Police-specific communication training : a practice approach to family crisis mediation

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1976

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Abstract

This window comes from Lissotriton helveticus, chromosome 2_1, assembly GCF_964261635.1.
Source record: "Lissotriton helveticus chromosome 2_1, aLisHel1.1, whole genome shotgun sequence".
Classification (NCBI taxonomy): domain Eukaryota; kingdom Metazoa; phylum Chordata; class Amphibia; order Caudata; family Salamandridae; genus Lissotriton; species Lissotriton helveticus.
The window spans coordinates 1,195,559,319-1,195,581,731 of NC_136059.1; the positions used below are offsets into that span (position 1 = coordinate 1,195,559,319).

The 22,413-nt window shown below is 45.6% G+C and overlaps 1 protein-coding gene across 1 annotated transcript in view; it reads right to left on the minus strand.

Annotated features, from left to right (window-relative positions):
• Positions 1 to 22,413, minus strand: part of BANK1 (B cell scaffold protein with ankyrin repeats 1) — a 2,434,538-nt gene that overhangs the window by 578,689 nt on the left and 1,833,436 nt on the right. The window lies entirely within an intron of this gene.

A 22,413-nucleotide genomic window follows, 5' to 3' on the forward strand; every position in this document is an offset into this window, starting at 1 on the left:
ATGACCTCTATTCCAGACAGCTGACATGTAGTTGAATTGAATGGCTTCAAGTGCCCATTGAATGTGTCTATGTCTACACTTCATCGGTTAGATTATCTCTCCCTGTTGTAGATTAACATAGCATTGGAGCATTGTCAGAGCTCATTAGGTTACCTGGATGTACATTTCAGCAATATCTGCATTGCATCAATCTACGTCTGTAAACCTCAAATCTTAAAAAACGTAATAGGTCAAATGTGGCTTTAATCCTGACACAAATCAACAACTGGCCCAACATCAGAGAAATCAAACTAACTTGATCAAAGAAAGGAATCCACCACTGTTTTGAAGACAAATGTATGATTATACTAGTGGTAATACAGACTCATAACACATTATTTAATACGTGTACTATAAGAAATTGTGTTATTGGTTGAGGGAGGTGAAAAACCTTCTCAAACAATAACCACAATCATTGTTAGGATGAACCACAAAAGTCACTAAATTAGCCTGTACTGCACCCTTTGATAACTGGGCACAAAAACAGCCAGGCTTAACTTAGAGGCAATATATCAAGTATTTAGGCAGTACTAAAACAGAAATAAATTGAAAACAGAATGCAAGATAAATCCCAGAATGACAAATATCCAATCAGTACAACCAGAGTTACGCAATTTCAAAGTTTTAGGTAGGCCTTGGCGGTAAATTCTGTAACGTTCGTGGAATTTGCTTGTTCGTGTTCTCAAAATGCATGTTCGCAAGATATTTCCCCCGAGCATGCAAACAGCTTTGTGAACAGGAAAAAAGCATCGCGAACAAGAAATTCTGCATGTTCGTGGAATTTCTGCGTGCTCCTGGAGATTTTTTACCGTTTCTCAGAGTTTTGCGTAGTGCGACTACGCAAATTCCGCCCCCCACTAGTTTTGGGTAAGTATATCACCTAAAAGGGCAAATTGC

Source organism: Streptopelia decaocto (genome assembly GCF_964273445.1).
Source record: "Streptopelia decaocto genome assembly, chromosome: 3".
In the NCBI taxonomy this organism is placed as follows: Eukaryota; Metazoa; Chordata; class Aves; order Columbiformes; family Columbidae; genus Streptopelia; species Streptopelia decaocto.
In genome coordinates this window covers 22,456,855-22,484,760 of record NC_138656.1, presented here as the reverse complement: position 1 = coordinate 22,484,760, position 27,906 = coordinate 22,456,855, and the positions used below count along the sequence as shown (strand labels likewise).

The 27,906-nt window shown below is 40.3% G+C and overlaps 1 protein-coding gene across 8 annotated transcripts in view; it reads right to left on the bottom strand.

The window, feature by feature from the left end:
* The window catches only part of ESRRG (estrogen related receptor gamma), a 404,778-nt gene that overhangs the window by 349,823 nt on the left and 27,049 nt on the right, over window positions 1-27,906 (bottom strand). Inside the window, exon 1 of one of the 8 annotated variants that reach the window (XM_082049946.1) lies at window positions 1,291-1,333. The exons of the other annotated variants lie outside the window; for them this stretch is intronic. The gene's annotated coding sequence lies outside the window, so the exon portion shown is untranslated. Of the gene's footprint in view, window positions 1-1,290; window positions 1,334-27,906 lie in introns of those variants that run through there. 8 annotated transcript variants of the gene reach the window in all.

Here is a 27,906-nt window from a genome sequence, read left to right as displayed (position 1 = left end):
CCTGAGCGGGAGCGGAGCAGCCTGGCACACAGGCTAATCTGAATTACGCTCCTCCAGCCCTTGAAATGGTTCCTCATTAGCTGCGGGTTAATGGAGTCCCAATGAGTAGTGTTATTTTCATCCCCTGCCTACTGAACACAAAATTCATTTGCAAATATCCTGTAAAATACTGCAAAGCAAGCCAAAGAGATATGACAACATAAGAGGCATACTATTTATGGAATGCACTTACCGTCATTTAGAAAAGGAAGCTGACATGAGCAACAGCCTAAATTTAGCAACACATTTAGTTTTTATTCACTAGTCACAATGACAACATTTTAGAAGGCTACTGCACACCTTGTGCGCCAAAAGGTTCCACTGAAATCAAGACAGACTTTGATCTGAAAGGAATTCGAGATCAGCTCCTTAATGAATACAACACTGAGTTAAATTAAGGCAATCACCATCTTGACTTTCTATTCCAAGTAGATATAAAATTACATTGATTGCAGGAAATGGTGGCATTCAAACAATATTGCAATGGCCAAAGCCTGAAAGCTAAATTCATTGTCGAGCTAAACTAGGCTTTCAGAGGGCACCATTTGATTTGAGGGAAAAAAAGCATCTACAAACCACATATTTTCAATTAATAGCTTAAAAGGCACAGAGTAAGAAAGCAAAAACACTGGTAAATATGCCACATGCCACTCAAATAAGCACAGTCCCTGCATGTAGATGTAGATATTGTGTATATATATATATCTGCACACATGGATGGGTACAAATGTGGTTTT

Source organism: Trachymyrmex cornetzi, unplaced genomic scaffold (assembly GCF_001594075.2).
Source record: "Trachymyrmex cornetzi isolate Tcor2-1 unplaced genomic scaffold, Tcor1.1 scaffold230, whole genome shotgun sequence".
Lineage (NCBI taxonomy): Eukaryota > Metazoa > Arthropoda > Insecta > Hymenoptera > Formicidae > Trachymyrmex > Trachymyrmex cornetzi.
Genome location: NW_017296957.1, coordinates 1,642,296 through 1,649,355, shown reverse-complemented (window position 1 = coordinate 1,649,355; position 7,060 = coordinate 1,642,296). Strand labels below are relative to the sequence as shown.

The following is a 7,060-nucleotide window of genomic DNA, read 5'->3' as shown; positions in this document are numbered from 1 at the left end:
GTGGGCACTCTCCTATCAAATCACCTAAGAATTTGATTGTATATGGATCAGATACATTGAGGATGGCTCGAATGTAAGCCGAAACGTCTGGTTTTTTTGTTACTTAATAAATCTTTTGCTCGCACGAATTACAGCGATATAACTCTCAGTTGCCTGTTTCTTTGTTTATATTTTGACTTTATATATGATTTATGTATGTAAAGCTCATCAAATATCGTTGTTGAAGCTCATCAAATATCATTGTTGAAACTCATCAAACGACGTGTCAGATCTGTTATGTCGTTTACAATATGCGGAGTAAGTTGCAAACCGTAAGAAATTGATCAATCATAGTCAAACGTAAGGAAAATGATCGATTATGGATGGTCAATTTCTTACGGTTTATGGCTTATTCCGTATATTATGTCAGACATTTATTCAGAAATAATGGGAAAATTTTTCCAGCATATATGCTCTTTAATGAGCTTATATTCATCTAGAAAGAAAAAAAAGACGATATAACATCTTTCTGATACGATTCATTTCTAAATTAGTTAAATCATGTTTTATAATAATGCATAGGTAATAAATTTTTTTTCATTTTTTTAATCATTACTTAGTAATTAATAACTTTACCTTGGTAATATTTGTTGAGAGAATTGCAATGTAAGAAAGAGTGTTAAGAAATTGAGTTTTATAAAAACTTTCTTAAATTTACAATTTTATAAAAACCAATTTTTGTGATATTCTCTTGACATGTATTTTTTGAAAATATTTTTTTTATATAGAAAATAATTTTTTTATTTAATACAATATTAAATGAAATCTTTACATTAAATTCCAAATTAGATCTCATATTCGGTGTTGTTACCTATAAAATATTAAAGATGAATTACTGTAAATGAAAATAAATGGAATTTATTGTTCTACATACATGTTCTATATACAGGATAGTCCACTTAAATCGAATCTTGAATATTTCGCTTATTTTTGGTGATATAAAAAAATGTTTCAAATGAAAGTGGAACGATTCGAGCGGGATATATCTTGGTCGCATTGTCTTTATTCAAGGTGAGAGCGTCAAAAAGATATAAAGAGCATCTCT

This study investigated the effects of police-specific, crisis intervention, communication training upon two dependent variables: observable police interviewing behavior, and self-reported communication apprehension. The interview measurement, designed for the study, was comprised of three elements: introduction behavior, 7 helper behaviors, and information gathering and giving. A third dependent variable, a predictive index, was used to determine whether to train entire departments, or volunteer specialists. Police officers from a single department, matched on three relevant variables, served as trainee/subjects in two conditions. Twenty-three experimental trainees participated in a 32-hour program developed for the study, while 23 control trainees received 12 hours of pseudo-training. Each group contained equal numbers of patrolmen, detectives, and sergeants. Two lieutenants were placed in the experimental group, but trained in two separate units. This was the sole departmental restriction upon the design. Subjects were trained in alternating units of 11 or 12, and the investigator served as sole trainer. Experimental training took the form of active practice with exercises relating to the skills deemed essential for success during family crisis mediation. Major training elements were: increasingly complex role play with police-specific scenarios; systematic feedback from peers, trainer and video confrontation, and modeling. The design was one of multi, repeated measures. A MANOVA F test was performed for overall examination, while ANOVA F tests determined the specific contribution made by each measure. Analysis examined two distinct trial contrasts, baseline versus posttest, and posttest versus follow-up. The MANOVA F test revealed significant differences for group main effect (F(3,42) = 6.11, p < .01), trial main effects, trial 1 versus trial 2, (F(3,42) = 3.08, p < .05), and the groups by trials interaction, trial 1 versus trial 2 (F(3,42) = 3.76, p < .05). The contrast of trial 2 versus trial 3 was nonsignificant in all cases indicating that change scores were maintained, and that a practice effect was not operative. The three measures contributed unequally to the significance with the interview test showing the largest contribution to change, followed by the communication apprehension test. The predictive index failed to function as such. Implications of the findings are discussed, as are the results of trainees1 evaluations of training. Subject and police department factors, unique to this study, are also noted. Suggestions for future research are detailed.

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